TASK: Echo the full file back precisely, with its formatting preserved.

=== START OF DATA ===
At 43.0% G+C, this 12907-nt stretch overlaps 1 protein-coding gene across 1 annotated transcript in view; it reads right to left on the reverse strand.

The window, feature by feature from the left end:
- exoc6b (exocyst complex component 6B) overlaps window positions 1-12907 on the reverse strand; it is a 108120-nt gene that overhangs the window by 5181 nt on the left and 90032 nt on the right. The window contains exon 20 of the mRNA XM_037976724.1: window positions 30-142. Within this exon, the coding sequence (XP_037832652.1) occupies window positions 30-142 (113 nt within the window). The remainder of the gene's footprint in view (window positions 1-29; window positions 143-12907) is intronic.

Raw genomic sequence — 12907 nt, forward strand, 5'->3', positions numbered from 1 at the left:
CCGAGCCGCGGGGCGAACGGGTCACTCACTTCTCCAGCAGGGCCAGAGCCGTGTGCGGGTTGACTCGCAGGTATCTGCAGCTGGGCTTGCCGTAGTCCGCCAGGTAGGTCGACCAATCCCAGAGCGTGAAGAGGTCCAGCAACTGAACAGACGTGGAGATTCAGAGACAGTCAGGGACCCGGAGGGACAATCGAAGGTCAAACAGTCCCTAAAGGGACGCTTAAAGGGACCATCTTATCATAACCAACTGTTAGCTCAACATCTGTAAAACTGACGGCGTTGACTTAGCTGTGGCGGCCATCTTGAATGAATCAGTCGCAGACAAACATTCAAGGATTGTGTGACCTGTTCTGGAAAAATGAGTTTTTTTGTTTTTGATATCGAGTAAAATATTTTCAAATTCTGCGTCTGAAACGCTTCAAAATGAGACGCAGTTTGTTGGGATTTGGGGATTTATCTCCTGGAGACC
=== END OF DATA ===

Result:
At 43.0% G+C, this 12907-nt stretch overlaps 1 protein-coding gene across 1 annotated transcript in view; it reads right to left on the reverse strand.

The window, feature by feature from the left end:
- exoc6b (exocyst complex component 6B) overlaps window positions 1-12907 on the reverse strand; it is a 108120-nt gene that overhangs the window by 5181 nt on the left and 90032 nt on the right. The window contains exon 20 of the mRNA XM_037976724.1: window positions 30-142. Within this exon, the coding sequence (XP_037832652.1) occupies window positions 30-142 (113 nt within the window). The remainder of the gene's footprint in view (window positions 1-29; window positions 143-12907) is intronic.

Raw genomic sequence — 12907 nt, forward strand, 5'->3', positions numbered from 1 at the left:
CCGAGCCGCGGGGCGAACGGGTCACTCACTTCTCCAGCAGGGCCAGAGCCGTGTGCGGGTTGACTCGCAGGTATCTGCAGCTGGGCTTGCCGTAGTCCGCCAGGTAGGTCGACCAATCCCAGAGCGTGAAGAGGTCCAGCAACTGAACAGACGTGGAGATTCAGAGACAGTCAGGGACCCGGAGGGACAATCGAAGGTCAAACAGTCCCTAAAGGGACGCTTAAAGGGACCATCTTATCATAACCAACTGTTAGCTCAACATCTGTAAAACTGACGGCGTTGACTTAGCTGTGGCGGCCATCTTGAATGAATCAGTCGCAGACAAACATTCAAGGATTGTGTGACCTGTTCTGGAAAAATGAGTTTTTTTGTTTTTGATATCGAGTAAAATATTTTCAAATTCTGCGTCTGAAACGCTTCAAAATGAGACGCAGTTTGTTGGGATTTGGGGATTTATCTCCTGGAGACC